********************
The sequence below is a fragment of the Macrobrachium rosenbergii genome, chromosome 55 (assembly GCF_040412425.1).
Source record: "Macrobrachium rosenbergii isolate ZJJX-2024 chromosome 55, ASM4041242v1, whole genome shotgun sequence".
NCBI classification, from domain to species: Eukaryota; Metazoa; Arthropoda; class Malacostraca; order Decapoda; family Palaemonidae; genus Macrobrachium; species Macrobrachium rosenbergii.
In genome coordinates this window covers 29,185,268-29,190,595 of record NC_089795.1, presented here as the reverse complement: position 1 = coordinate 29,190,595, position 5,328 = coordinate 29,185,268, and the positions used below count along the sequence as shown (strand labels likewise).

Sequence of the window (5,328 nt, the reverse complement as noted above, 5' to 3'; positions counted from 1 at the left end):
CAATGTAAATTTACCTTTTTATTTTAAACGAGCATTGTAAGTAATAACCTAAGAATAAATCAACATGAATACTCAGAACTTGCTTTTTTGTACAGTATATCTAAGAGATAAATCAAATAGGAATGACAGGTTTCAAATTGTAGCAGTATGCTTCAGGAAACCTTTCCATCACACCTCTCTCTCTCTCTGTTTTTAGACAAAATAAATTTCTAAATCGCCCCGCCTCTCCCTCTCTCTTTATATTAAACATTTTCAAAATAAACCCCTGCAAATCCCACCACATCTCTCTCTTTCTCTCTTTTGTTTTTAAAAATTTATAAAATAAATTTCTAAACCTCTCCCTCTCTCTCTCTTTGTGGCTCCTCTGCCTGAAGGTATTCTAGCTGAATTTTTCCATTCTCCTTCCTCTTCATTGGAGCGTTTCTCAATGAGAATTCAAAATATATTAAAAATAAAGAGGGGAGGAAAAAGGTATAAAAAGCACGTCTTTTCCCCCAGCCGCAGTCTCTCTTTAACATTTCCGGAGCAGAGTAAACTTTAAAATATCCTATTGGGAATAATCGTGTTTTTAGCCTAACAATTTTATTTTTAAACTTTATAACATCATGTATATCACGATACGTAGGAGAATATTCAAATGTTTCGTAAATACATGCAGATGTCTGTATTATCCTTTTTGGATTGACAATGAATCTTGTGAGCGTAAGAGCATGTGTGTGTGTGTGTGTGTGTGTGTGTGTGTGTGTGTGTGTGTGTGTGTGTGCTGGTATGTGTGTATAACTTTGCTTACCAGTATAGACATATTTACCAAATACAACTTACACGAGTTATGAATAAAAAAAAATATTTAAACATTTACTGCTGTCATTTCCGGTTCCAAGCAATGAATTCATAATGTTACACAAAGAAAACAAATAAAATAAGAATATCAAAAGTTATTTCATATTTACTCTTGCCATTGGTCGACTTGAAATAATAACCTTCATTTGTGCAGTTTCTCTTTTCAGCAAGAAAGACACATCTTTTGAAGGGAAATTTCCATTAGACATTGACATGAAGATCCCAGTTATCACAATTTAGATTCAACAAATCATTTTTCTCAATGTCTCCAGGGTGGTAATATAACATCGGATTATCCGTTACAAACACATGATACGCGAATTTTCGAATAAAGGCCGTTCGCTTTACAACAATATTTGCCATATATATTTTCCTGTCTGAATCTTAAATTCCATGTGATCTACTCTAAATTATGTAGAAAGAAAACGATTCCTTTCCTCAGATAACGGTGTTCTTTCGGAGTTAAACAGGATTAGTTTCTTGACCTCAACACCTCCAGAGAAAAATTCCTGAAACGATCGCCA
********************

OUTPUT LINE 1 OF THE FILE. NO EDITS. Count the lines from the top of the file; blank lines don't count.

The sequence below is a fragment of the Macrobrachium rosenbergii genome, chromosome 55 (assembly GCF_040412425.1).